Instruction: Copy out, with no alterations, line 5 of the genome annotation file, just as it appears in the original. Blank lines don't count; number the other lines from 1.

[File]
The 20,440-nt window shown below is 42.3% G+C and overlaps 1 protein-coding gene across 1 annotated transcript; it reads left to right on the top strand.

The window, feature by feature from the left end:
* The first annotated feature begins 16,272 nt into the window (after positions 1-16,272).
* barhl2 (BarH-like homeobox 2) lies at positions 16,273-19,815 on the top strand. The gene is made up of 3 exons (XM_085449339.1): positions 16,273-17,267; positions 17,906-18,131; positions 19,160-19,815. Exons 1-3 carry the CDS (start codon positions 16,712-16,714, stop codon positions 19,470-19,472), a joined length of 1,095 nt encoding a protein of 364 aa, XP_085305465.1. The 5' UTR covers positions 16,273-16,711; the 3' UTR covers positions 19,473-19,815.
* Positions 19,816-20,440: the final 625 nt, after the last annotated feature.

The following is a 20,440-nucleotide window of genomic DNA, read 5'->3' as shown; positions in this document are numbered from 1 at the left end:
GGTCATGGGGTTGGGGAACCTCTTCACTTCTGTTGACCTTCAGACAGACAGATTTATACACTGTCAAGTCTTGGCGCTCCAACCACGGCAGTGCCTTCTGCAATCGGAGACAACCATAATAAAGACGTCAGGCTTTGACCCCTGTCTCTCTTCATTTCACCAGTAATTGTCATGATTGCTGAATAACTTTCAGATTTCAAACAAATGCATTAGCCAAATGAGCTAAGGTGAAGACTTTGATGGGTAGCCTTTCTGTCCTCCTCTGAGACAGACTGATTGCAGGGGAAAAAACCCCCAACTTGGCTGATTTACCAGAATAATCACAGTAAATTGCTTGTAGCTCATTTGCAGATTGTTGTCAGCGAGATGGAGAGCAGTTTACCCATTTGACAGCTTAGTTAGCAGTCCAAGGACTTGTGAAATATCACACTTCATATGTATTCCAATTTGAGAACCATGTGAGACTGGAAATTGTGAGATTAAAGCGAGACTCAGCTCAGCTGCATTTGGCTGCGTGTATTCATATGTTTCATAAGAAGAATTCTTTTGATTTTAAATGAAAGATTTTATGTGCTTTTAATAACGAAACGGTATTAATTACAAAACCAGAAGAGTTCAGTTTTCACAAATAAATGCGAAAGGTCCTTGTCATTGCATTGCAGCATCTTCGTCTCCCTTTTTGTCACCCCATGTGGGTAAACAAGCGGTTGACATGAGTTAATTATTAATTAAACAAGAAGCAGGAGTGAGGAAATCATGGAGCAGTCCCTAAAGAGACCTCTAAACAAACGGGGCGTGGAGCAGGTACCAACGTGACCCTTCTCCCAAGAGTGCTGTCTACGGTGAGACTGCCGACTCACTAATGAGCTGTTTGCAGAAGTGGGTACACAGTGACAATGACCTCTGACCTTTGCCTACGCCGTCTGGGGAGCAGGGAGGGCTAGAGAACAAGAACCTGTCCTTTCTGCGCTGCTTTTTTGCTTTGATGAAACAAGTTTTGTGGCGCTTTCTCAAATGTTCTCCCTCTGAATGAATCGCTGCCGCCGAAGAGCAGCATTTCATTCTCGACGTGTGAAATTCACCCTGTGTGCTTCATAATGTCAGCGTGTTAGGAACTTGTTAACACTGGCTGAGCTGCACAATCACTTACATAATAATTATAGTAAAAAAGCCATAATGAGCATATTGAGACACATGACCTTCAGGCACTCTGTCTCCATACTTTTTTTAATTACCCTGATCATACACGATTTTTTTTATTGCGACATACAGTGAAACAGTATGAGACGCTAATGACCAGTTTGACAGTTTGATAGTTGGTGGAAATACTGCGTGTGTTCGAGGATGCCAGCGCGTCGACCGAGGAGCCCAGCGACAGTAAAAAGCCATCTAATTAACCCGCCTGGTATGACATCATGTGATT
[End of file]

* Positions 19,816-20,440: the final 625 nt, after the last annotated feature.